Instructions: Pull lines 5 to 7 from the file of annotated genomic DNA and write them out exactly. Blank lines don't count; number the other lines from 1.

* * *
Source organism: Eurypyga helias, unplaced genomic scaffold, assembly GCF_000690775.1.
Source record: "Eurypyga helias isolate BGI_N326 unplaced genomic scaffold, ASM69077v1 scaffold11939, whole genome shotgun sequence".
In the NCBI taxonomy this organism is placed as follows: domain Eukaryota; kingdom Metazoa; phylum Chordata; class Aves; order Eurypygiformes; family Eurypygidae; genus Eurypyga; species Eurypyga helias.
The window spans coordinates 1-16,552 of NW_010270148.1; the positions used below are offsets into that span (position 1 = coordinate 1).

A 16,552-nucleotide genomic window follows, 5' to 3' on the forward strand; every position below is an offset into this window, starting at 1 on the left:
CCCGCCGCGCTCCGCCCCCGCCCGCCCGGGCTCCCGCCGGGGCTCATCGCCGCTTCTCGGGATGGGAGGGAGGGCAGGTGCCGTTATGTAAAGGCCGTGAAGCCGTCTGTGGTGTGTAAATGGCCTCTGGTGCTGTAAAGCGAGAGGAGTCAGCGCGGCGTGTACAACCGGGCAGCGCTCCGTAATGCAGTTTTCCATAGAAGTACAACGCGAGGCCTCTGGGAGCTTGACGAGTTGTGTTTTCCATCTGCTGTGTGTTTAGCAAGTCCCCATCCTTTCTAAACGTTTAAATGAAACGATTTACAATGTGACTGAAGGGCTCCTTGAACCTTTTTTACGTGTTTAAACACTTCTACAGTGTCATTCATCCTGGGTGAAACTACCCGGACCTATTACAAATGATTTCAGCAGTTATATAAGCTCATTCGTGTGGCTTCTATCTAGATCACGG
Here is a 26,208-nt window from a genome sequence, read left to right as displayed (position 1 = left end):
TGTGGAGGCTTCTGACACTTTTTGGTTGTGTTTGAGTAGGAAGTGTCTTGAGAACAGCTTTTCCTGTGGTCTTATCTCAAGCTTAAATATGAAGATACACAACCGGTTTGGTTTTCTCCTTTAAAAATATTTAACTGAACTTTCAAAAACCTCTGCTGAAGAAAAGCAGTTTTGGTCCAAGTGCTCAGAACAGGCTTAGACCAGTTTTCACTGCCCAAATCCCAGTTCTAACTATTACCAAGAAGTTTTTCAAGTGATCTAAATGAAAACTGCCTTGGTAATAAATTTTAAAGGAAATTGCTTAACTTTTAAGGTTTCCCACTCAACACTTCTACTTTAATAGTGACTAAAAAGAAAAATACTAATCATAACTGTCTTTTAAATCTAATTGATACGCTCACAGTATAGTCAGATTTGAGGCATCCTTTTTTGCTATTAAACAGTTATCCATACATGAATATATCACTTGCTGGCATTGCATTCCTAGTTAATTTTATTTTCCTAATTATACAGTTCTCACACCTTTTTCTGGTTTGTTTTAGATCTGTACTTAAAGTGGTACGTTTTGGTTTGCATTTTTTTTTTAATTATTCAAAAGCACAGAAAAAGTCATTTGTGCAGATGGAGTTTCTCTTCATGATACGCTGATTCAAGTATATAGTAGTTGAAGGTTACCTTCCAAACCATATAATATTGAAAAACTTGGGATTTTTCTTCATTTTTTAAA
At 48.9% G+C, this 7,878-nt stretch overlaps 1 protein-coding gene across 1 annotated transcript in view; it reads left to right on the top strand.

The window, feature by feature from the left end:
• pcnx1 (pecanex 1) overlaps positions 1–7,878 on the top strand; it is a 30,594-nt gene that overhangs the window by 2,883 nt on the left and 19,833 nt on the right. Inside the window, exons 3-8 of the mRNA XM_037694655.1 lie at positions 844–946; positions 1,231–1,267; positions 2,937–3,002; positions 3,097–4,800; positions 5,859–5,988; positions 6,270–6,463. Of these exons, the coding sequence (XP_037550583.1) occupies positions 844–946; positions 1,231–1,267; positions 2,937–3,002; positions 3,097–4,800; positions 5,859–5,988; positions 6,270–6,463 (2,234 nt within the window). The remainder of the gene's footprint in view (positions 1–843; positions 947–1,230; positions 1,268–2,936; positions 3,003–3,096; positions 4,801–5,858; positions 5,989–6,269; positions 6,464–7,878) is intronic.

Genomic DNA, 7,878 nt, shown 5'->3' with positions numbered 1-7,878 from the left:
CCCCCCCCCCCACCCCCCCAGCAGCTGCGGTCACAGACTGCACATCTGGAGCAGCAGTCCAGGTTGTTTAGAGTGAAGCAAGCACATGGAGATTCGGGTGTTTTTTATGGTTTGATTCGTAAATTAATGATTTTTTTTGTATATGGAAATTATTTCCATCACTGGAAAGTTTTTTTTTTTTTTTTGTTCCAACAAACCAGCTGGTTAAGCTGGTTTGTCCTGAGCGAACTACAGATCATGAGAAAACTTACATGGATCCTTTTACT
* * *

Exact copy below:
A 16,552-nucleotide genomic window follows, 5' to 3' on the forward strand; every position below is an offset into this window, starting at 1 on the left:
CCCGCCGCGCTCCGCCCCCGCCCGCCCGGGCTCCCGCCGGGGCTCATCGCCGCTTCTCGGGATGGGAGGGAGGGCAGGTGCCGTTATGTAAAGGCCGTGAAGCCGTCTGTGGTGTGTAAATGGCCTCTGGTGCTGTAAAGCGAGAGGAGTCAGCGCGGCGTGTACAACCGGGCAGCGCTCCGTAATGCAGTTTTCCATAGAAGTACAACGCGAGGCCTCTGGGAGCTTGACGAGTTGTGTTTTCCATCTGCTGTGTGTTTAGCAAGTCCCCATCCTTTCTAAACGTTTAAATGAAACGATTTACAATGTGACTGAAGGGCTCCTTGAACCTTTTTTACGTGTTTAAACACTTCTACAGTGTCATTCATCCTGGGTGAAACTACCCGGACCTATTACAAATGATTTCAGCAGTTATATAAGCTCATTCGTGTGGCTTCTATCTAGATCACGG
Here is a 26,208-nt window from a genome sequence, read left to right as displayed (position 1 = left end):